All of these instances of serious violations of human and collective rights brought the indigenous people significant dissatisfaction with the planners and the managers of the project.  This led to abuse of the indigenous people, as was described by Papa Salvador Juagibioy, president of the community action committee in the town of Las Cochas.  “In March 2013 the Camentsá indigenous people demanded our rights and, in actions of peaceful protest, we stood next to the machines, in order not to let them come and destroy our roads, roads that allow us access to indigenous territory.  Those actions generated fierce attacks and threats against the indigenous people by the Armed Forces.”

The community, through the community action committees in Las Cochas, has concluded that the advancing construction in 2012 has affected the town roads.  They have deteriorated and that has created damage to the sewer system that belongs to the indigenous community. The construction has made it difficult to get access to places that are part of their culture, such as the Tamabioy Cultural Center, the health center in Las Planadas, and the Baseteming Beyebna Children’s Home.

The institutional disregard for the indigenous people

In the case of the sewerage construction, the Office of Prior Consultation in the Interior Ministry issued two certifications declaring “None Found” for indigenous communities in the project’s area of direct influence, as shown in Publication No. 11-31611-GSP-0201 and Official Letter No. 11-0404-DCP-0201.  Later that was contradicted in Certification No. 1065, where it was determined that the Camentsá colonial indigenous reservation at Sibundoy did exist and that it included people of Camentsá ethnicity.  But it determined that for the case related to the sewerage construction project connecting the Paul VI area of the town of  Sagrado Corazón de Jesús (Sacred Heart of Jesus) and the town of Las Cochas (Puente Amarillo)(Yellow Bridge), “The exhaustion of prior consultation is not necessary.”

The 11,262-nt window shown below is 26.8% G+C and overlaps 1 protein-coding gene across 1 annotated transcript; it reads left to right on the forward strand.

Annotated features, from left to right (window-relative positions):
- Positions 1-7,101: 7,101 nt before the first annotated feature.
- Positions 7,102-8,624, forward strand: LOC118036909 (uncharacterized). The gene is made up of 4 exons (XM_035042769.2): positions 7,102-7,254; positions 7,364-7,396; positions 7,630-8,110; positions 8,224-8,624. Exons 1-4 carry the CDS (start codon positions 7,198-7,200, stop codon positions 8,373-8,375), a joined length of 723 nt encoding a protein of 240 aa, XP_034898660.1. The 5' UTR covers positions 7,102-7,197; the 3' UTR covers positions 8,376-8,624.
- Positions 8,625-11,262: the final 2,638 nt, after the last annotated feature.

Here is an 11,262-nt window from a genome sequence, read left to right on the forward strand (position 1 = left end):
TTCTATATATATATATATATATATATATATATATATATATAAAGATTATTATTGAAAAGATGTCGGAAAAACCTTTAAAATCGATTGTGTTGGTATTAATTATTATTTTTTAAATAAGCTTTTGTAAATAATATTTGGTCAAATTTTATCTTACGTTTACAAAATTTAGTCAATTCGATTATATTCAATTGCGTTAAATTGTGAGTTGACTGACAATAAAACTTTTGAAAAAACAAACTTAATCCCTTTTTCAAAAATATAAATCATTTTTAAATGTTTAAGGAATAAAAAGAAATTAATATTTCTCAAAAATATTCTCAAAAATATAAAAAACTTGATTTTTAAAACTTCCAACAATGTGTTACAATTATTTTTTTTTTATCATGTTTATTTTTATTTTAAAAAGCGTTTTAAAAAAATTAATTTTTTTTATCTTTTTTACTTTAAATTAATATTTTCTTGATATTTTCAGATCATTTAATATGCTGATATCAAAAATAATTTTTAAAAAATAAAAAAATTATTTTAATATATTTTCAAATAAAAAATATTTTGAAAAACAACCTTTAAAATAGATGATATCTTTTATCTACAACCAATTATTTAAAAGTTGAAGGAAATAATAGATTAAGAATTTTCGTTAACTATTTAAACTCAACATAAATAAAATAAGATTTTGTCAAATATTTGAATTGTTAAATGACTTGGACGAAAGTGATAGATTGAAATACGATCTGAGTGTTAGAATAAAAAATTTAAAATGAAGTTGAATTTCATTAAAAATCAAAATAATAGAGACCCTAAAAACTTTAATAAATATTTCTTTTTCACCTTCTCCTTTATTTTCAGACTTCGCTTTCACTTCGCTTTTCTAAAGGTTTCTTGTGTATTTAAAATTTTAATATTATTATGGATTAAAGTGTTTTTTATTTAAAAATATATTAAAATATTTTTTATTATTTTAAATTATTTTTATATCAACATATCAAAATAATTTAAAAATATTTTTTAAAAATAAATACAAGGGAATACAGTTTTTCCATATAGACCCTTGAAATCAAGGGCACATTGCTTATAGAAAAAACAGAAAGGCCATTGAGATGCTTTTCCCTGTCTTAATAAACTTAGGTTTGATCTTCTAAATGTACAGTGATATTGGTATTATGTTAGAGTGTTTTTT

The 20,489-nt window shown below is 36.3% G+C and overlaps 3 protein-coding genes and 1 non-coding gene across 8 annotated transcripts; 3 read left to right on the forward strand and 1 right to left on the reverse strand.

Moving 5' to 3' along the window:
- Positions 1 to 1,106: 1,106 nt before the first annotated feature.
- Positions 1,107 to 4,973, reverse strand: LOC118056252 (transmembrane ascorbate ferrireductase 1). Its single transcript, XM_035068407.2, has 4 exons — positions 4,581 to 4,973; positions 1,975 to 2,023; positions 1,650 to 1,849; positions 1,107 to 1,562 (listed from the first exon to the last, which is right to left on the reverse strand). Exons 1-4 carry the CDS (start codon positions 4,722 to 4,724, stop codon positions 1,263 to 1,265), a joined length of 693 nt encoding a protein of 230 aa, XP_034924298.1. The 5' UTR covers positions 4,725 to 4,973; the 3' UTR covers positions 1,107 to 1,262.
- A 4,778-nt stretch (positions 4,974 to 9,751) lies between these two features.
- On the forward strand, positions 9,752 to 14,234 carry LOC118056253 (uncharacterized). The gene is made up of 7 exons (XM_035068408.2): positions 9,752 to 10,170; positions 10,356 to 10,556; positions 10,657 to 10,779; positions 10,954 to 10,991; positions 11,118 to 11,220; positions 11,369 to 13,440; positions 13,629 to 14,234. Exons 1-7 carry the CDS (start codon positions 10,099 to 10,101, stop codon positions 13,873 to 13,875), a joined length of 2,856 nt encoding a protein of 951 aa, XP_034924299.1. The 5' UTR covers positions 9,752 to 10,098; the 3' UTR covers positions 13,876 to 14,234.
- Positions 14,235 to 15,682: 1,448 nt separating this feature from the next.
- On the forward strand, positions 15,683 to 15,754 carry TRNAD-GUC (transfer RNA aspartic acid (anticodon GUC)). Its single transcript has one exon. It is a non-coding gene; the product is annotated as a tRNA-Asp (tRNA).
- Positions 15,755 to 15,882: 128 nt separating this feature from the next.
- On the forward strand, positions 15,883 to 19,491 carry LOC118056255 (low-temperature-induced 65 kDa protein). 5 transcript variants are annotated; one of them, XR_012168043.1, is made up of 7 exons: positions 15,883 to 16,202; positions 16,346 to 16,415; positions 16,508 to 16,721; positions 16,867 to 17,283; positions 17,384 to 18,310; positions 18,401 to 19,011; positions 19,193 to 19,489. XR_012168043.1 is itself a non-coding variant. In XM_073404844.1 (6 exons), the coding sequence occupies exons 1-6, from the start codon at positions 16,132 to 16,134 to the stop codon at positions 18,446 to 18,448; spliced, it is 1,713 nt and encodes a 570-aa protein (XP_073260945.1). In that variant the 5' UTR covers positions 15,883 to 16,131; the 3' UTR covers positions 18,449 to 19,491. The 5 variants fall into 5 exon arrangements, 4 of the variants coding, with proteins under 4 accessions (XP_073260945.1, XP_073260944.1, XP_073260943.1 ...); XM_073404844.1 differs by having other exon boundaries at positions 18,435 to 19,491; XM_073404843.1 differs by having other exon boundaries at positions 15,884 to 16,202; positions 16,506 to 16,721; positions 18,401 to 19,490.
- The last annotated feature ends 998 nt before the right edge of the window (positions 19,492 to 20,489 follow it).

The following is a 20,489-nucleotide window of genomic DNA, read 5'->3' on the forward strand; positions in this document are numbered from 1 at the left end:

As Tez, a Carmentsá indigenous leader, has determined, “This is not the first time that the Interior Ministry has issued contradictory certifications in order to say that we do not exist as indigenous people in the territory, or that we have no right to free and informed prior consultation.  This has been happening ever since they started the project of the alternate route connecting San Francisco and Mocoa. That project was financed by the Inter-American Development Bank (BID), and is part of the South American regional integration strategy of IIRSA (Initiative for the Integration of the Regional Infrastructure), now known as UNASUR (Union of South American Nations).”

For Carlina Tez and Wilson Chicunque, indigenous lawyers for the Camentsá people, “these contradictions in the certifications, coming from the Office of Prior Consultation of the Interior Ministry with respect to the existence of the Camentsá indigenous people, violated the rights of the indigenous people to autonomy, to participation, to due process and to social, cultural and economic integrity.”

As Taita Florentino Agreda, president of the town of Cabuyayaco and Juan Carlos Muchavisoy, a member of the Camentsá community stated, “It is not possible that in the 21st century the institutions of the Colombian government continue to ignore our fundamental rights and that the indigenous people have to endure such violations of our fundamental and collective rights.” “We won’t endure it”.